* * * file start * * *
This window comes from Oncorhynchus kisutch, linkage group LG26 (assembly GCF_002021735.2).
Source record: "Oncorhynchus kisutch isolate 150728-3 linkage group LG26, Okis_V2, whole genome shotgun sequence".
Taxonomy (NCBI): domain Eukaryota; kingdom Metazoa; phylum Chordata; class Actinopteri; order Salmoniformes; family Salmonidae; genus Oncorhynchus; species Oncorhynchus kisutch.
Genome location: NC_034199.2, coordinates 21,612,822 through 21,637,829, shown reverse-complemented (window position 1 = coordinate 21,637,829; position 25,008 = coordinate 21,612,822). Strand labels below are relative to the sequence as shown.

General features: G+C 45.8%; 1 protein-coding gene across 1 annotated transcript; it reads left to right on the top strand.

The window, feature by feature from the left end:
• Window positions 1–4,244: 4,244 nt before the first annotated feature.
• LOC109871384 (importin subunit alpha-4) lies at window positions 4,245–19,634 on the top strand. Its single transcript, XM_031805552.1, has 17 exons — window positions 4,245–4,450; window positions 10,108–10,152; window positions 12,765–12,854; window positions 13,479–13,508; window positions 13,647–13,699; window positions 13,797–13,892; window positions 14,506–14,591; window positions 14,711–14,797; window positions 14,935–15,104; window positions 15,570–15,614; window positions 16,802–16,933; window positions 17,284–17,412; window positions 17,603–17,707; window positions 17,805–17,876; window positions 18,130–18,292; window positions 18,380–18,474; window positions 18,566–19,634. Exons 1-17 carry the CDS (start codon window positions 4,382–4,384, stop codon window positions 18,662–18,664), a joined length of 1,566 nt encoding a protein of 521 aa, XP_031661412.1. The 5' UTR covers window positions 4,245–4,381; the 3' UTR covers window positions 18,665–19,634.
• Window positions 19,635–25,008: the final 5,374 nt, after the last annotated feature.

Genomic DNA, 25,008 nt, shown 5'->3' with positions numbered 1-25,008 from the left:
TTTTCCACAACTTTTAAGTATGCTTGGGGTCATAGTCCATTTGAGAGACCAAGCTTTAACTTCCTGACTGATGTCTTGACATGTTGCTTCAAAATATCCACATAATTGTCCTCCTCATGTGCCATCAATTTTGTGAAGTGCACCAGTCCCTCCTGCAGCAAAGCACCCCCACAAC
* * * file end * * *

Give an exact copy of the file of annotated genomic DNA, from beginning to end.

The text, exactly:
This window comes from Oncorhynchus kisutch, linkage group LG26 (assembly GCF_002021735.2).
Source record: "Oncorhynchus kisutch isolate 150728-3 linkage group LG26, Okis_V2, whole genome shotgun sequence".
Taxonomy (NCBI): domain Eukaryota; kingdom Metazoa; phylum Chordata; class Actinopteri; order Salmoniformes; family Salmonidae; genus Oncorhynchus; species Oncorhynchus kisutch.
Genome location: NC_034199.2, coordinates 21,612,822 through 21,637,829, shown reverse-complemented (window position 1 = coordinate 21,637,829; position 25,008 = coordinate 21,612,822). Strand labels below are relative to the sequence as shown.

General features: G+C 45.8%; 1 protein-coding gene across 1 annotated transcript; it reads left to right on the top strand.

The window, feature by feature from the left end:
• Window positions 1–4,244: 4,244 nt before the first annotated feature.
• LOC109871384 (importin subunit alpha-4) lies at window positions 4,245–19,634 on the top strand. Its single transcript, XM_031805552.1, has 17 exons — window positions 4,245–4,450; window positions 10,108–10,152; window positions 12,765–12,854; window positions 13,479–13,508; window positions 13,647–13,699; window positions 13,797–13,892; window positions 14,506–14,591; window positions 14,711–14,797; window positions 14,935–15,104; window positions 15,570–15,614; window positions 16,802–16,933; window positions 17,284–17,412; window positions 17,603–17,707; window positions 17,805–17,876; window positions 18,130–18,292; window positions 18,380–18,474; window positions 18,566–19,634. Exons 1-17 carry the CDS (start codon window positions 4,382–4,384, stop codon window positions 18,662–18,664), a joined length of 1,566 nt encoding a protein of 521 aa, XP_031661412.1. The 5' UTR covers window positions 4,245–4,381; the 3' UTR covers window positions 18,665–19,634.
• Window positions 19,635–25,008: the final 5,374 nt, after the last annotated feature.

Genomic DNA, 25,008 nt, shown 5'->3' with positions numbered 1-25,008 from the left:
TTTTCCACAACTTTTAAGTATGCTTGGGGTCATAGTCCATTTGAGAGACCAAGCTTTAACTTCCTGACTGATGTCTTGACATGTTGCTTCAAAATATCCACATAATTGTCCTCCTCATGTGCCATCAATTTTGTGAAGTGCACCAGTCCCTCCTGCAGCAAAGCACCCCCACAAC